10 Things Not To Do in Brazil
With hundreds of thousands of soccer fans set to descend on Brazil for next month's FIFA World Cup, the vast South American nation is busily preparing itself for the massive influx of foreigners. And while Brazilians are generally a friendly, laid-back bunch, visitors would be wise to bone up on local customs if they don't want to be inadvertently committing social faux pas. Our quick guide to the 10 biggest social no-nos in Brazil should help you avoid any cultural missteps.
Sticklers for punctuality will have a tough time in Brazil. Lateness is a way of life here, and once you factor in the immense queues for everything from ATMs to supermarket checkouts, you'll start to understand why people are rarely on time for anything. Things move at a slow pace here, so just mimic the locals and take the time to check your email and social media while you wait. An important thing to learn is that when a Brazilian says "estou chegando"—literally, "I'm arriving"—this often means that they are still at home, but intend to arrive at some point.
Insist on Speaking Spanish
While the rest of South America speaks Spanish, Brazil speaks Portuguese and the two languages are far from interchangeable. Most Brazilians speak at least a little English and relish the opportunity to practice, so if you haven't mastered the local lingo, try English rather than Spanish. If you can learn at least a few phrases in Portuguese, you can be sure that Brazilians will find it charming and will not mock your attempts at the language.
Root for Argentina
You should feel free to enthusiastically root for your team, provided they are not playing against Brazil, and assuming that your sporting allegiances don't lie with Argentina. Brazil's fierce rivalry with their South American neighbors is pretty heartfelt, so be wary about expressing any admiration for Argentine soccer star Lionel Messi.
Flaunt Your Wealth
Many Brazilian cities, including Rio de Janeiro and Sao Paulo, have very high crime rates, and while visitors rarely fall victim to anything other than petty theft, you don't want to make yourself a walking target. Carry an inexpensive phone, wear a cheap watch, keep your camera hidden when it's not being used, and back up your photos daily if you don't want to risk losing precious memories. It's wise to have some small notes and an inexpensive phone to hand over should you fall victim to a thief. Keep larger notes tucked away in a money belt or even a sock, and keep passports and credit cards securely stored at your lodgings.
Be Squeamish About Your Meat
Most Brazilians are enthusiastic carnivores and while Brazilian beef is famous the world over, locals also like to tuck into such delights as barbecued chicken hearts and cow-foot soup. If that's not up your alley, feel free to opt for the more standard cuts, but expressing disgust or distaste may offend those who enjoy these traditional eats.
Be Afraid to Flash the Flesh on the Beach
Less is definitely more on the beaches of Brazil, and while dental floss bikinis are no longer de rigueur, both men and women are expected to show some serious skin. (Think booty-revealing bikinis for the ladies and tight trunks for the guys.) Take heart from the fact that the bronzed beauties of marketing lore are in the minority and the vast majority of beachgoers in Brazil are mere mortals with physical imperfections. You'll see all shapes and sizes on Brazilian beaches, and locals rarely get hung up on a few extra pounds.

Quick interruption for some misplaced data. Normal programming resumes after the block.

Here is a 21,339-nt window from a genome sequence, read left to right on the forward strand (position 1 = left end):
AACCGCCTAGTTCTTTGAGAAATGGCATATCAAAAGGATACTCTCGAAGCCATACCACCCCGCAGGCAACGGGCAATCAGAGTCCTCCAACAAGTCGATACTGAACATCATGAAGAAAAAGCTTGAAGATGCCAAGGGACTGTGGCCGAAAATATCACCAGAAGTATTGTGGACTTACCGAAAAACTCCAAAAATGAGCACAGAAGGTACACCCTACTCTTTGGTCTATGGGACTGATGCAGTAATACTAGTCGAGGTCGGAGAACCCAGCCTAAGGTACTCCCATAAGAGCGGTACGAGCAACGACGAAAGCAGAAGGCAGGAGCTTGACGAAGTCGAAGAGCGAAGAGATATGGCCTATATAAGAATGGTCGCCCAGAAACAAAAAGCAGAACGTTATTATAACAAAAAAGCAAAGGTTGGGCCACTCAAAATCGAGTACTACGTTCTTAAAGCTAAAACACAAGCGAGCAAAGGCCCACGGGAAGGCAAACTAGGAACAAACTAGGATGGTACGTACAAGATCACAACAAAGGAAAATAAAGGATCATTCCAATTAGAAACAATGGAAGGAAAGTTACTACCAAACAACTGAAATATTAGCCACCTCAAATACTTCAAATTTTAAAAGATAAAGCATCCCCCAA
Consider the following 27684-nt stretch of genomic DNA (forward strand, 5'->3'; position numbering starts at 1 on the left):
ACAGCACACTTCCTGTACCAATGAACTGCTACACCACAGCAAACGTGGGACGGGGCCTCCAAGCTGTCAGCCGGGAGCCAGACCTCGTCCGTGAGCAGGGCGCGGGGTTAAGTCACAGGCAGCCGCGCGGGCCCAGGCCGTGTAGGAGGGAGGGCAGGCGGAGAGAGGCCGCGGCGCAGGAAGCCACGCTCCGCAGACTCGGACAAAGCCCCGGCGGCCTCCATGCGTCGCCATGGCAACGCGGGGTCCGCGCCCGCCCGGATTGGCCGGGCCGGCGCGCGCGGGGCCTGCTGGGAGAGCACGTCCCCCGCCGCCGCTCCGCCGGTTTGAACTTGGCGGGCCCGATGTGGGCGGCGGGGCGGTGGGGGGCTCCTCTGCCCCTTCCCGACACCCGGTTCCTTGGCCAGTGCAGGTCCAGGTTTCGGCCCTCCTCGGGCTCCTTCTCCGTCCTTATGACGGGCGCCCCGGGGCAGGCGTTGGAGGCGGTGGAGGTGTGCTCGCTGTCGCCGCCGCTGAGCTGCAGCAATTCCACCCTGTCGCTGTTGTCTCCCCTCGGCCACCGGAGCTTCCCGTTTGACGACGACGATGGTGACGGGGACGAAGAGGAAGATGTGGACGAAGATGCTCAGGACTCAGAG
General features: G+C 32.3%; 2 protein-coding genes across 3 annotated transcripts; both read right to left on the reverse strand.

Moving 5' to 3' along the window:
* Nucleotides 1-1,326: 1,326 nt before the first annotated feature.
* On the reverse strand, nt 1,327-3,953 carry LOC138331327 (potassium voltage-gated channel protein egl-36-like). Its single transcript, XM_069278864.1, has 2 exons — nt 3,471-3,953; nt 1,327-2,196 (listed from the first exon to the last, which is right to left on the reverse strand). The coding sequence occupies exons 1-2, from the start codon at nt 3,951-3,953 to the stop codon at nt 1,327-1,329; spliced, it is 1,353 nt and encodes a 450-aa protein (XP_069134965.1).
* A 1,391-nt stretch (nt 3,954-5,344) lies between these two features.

While Brazilians are becoming increasingly vocal in their criticisms of their own country, foreign visitors should not feel free to do the same. Yes, Brazilians are frustrated by corruption and social injustice, but they are also fiercely proud of their nation's many and varied charms. Understandably, Brazilians don't like outsiders looking down on their nation. Be free and easy with the praise—and there is much to praise—if you want to win new Brazilian friends.
Make the "OK" Hand Gesture
Making a circle with your thumb and finger may mean one thing back home, but in Brazil, it has a very different, very offensive meaning. Unless you want to be faced with a sea of furious Brazilians, avoid this hand gesture at all costs. A thumbs up, on the other hand, means "all good" (or more literally, beleza, or "beauty") and is widely used.
Be Stingy With the Beer
While draught beer, or chopp, is available, the most popular way to drink beer is to order a 700-ml bottle with as many small glasses as there are drinkers. Brazilians like their beer estupidamente gelada ("stupidly cold") and as such, feel duty-bound to drink it quickly before it has a chance to get warm. To order one of these large bottles to oneself is considered not only anti-social, but also downright odd, so be prepared to share. You may be alone when you order the bottle, but new friends will arrive, glass in hand, as soon as you clink it down on the bar.
Lose Your Consumption Card
Many bars and nightclubs in Brazil operate a consumption-card system, in which each customer is given an individual card on entry to record food and drink orders. You'll need to produce this to settle up at the end of the night; failure to do so can lead to some extremely large fines and angry security staff, so an eye on it.
Photo Credit: (c) Celsodiniz | Dreamstime.com (Rio de Janeiro); Daniel J. Hoffman (men talking); Frances Ridley (flip flops); Ademar Ribeiro (bar)
Member Comments (1) Post a Comment
Apparently, you should also not "scream for help" if robbed or attacked. Apparently, the criminals in Brazil don't like to be called out: http://www.bbc.com/news/blogs-news-from-elsewhere-27373457.
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